Story
Katie Ayers

It is the essence of the New Testament, from Jesus’ first words to His first disciples, to the closing lines of Revelation: an invitation to come. Nothing forced, nothing rushed, no pressure… just a gracious extension of earthly hospitality, rife with eternal implications.

For Christians, it’s the most basic of expectations-no one has to be Billy Graham to ask a friend to come to a service, a concert, a Bible study. Even to non-believers, it’s the most harmless, least aggressive expression of faith imaginable: “If you want to come, we’d love to have you.”

 

That, at least, is how a 10-year-old Pennsylvania schoolgirl named Katie Ayers saw things, tucking invitations to her church’s Christmas party into her book bag before school one December morning. It really didn’t occur to her that anyone else might see them differently.

The party was going to include “ping pong, games, drinks, snacks—all kinds of stuff—and a message about God,” Katie remembers. “I just wanted to bring my friends so they could have fun and so they could learn about God and come to know Him.” Knowing Jesus, and helping others know Him, is never far from Katie’s heart.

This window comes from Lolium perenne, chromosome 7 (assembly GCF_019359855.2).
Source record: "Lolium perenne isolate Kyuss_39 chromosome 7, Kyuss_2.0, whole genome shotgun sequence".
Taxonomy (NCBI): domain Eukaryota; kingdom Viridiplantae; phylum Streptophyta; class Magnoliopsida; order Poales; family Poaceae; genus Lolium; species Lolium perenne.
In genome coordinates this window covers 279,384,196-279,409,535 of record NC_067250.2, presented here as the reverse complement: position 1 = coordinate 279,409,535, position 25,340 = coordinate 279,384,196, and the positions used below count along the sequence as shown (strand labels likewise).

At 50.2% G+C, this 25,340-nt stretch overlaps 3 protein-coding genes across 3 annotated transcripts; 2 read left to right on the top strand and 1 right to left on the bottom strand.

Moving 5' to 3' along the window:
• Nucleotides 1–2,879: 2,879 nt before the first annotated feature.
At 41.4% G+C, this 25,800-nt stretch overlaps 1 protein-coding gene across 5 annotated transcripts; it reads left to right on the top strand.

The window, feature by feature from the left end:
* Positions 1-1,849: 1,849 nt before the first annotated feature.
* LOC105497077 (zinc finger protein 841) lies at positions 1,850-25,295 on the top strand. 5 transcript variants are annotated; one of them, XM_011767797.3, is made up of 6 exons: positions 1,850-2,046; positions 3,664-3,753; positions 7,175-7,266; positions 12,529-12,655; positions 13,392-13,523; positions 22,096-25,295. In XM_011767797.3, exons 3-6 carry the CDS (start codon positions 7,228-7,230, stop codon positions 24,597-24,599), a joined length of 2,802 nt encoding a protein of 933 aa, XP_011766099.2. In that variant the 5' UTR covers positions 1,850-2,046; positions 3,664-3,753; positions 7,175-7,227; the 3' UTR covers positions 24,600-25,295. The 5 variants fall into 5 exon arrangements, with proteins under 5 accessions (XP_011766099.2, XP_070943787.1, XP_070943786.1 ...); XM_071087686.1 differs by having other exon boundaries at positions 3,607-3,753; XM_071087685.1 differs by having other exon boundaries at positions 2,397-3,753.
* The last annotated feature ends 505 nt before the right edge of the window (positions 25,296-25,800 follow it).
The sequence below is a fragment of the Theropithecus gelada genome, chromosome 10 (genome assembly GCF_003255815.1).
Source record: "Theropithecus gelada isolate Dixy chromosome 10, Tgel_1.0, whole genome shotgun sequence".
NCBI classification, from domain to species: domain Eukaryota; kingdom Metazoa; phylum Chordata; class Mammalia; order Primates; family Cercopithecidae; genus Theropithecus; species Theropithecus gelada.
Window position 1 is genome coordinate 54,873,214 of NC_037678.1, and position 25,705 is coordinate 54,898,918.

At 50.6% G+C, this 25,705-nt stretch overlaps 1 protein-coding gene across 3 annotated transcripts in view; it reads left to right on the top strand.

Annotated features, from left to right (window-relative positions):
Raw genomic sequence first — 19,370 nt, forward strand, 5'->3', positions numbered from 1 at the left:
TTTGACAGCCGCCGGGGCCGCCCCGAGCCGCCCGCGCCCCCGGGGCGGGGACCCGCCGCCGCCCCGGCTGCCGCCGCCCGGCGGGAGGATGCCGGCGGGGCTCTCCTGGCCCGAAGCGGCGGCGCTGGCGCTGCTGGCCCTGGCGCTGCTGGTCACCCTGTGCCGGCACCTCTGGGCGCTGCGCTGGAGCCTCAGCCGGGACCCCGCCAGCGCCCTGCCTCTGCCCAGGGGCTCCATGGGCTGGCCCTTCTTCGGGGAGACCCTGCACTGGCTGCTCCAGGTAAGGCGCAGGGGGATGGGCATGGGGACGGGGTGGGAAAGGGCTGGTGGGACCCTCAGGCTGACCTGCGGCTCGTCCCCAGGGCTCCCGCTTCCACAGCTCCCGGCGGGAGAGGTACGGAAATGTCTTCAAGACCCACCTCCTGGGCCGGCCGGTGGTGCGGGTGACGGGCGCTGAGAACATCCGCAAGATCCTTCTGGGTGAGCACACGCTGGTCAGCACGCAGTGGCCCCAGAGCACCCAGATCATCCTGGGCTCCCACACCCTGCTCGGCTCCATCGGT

“We call her our good, abnormal kid,” her dad, Mike, says. “She loves being her own person and doing her own thing, and she is definitely a leader in her own way.” She’s also “very well-grounded in her faith, and has been, even from a very young age—since she was 4 or 5 years old.” Even that early, Mike says, “you could really see God working through her.”

“One time when she was little,” says her mom, Angela, “she asked us about Santa Claus, if Santa was real. We told her, ‘Katie, why don’t you pray about it, and see?’ And she goes upstairs, and prays, and comes back down, and she says, ‘I talked to God, and He let me know that Santa wasn’t real. And the Easter Bunny isn’t, either.’”

“To be a Christian, to me, means just getting to have a relationship with Jesus,” Katie says, “and getting to know Him better every day, and that I will spend eternity with Him.”

T
hat’s not just a Sunday school recital to Katie. Invited to sleepovers at friends’ houses, she takes her Bible along and reads to the other girls, if they want her to. Early on in school, she began carrying her Bible to the playground at recess, and there, too, some of her fellow students would come over to see what she was reading and listen to a story from the Good Book.

“She witnesses to all of her friends,” her dad says. “She loves God, loves Jesus with all her heart, and she is outspoken about it. She is not ashamed of it.”

“She has such a soft soul,” Angela says. “She wants to save the world.”

So, a few days before the Christmas party, Katie started collecting fliers to give out to her class.

“She made sure she had enough for her whole class, because she didn’t want to leave anybody out,” Mike says. “She was excited to be able to have that opportunity to be able to share her faith, to be able to invite her friends and her classmates to something that she was a part of.”